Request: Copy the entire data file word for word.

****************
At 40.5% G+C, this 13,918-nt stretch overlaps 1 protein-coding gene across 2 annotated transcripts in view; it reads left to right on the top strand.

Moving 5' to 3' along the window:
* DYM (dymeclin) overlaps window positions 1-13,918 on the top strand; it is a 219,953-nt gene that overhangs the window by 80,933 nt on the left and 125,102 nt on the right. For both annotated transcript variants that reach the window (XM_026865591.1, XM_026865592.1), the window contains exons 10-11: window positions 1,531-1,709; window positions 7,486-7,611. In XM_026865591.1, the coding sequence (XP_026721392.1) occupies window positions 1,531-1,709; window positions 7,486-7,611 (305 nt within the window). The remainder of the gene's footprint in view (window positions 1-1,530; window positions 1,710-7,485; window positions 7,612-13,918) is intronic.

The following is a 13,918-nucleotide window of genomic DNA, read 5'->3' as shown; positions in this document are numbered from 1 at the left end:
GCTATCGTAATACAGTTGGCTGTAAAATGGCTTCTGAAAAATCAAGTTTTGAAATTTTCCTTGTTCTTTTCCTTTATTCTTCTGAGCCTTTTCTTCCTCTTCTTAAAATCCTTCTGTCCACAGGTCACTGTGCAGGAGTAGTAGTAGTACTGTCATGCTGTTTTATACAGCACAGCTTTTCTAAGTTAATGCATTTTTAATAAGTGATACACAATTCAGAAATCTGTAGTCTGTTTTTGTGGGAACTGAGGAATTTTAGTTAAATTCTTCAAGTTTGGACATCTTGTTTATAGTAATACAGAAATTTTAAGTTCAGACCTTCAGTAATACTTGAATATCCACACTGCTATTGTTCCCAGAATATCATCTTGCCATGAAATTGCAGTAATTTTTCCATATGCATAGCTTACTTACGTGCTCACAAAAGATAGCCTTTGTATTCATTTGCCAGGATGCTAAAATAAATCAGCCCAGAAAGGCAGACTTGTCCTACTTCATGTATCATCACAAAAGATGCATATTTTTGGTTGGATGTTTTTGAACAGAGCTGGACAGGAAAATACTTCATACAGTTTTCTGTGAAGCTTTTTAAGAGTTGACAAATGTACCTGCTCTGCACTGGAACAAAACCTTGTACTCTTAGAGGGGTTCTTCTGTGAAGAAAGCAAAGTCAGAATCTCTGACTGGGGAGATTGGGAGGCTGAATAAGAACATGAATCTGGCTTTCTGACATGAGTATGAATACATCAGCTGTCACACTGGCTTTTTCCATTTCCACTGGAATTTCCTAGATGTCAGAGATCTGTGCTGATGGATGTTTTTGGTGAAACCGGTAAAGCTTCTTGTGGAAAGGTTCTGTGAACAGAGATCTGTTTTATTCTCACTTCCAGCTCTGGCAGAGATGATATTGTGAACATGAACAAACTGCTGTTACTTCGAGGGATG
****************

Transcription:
At 40.5% G+C, this 13,918-nt stretch overlaps 1 protein-coding gene across 2 annotated transcripts in view; it reads left to right on the top strand.

Moving 5' to 3' along the window:
* DYM (dymeclin) overlaps window positions 1-13,918 on the top strand; it is a 219,953-nt gene that overhangs the window by 80,933 nt on the left and 125,102 nt on the right. For both annotated transcript variants that reach the window (XM_026865591.1, XM_026865592.1), the window contains exons 10-11: window positions 1,531-1,709; window positions 7,486-7,611. In XM_026865591.1, the coding sequence (XP_026721392.1) occupies window positions 1,531-1,709; window positions 7,486-7,611 (305 nt within the window). The remainder of the gene's footprint in view (window positions 1-1,530; window positions 1,710-7,485; window positions 7,612-13,918) is intronic.

The following is a 13,918-nucleotide window of genomic DNA, read 5'->3' as shown; positions in this document are numbered from 1 at the left end:
GCTATCGTAATACAGTTGGCTGTAAAATGGCTTCTGAAAAATCAAGTTTTGAAATTTTCCTTGTTCTTTTCCTTTATTCTTCTGAGCCTTTTCTTCCTCTTCTTAAAATCCTTCTGTCCACAGGTCACTGTGCAGGAGTAGTAGTAGTACTGTCATGCTGTTTTATACAGCACAGCTTTTCTAAGTTAATGCATTTTTAATAAGTGATACACAATTCAGAAATCTGTAGTCTGTTTTTGTGGGAACTGAGGAATTTTAGTTAAATTCTTCAAGTTTGGACATCTTGTTTATAGTAATACAGAAATTTTAAGTTCAGACCTTCAGTAATACTTGAATATCCACACTGCTATTGTTCCCAGAATATCATCTTGCCATGAAATTGCAGTAATTTTTCCATATGCATAGCTTACTTACGTGCTCACAAAAGATAGCCTTTGTATTCATTTGCCAGGATGCTAAAATAAATCAGCCCAGAAAGGCAGACTTGTCCTACTTCATGTATCATCACAAAAGATGCATATTTTTGGTTGGATGTTTTTGAACAGAGCTGGACAGGAAAATACTTCATACAGTTTTCTGTGAAGCTTTTTAAGAGTTGACAAATGTACCTGCTCTGCACTGGAACAAAACCTTGTACTCTTAGAGGGGTTCTTCTGTGAAGAAAGCAAAGTCAGAATCTCTGACTGGGGAGATTGGGAGGCTGAATAAGAACATGAATCTGGCTTTCTGACATGAGTATGAATACATCAGCTGTCACACTGGCTTTTTCCATTTCCACTGGAATTTCCTAGATGTCAGAGATCTGTGCTGATGGATGTTTTTGGTGAAACCGGTAAAGCTTCTTGTGGAAAGGTTCTGTGAACAGAGATCTGTTTTATTCTCACTTCCAGCTCTGGCAGAGATGATATTGTGAACATGAACAAACTGCTGTTACTTCGAGGGATG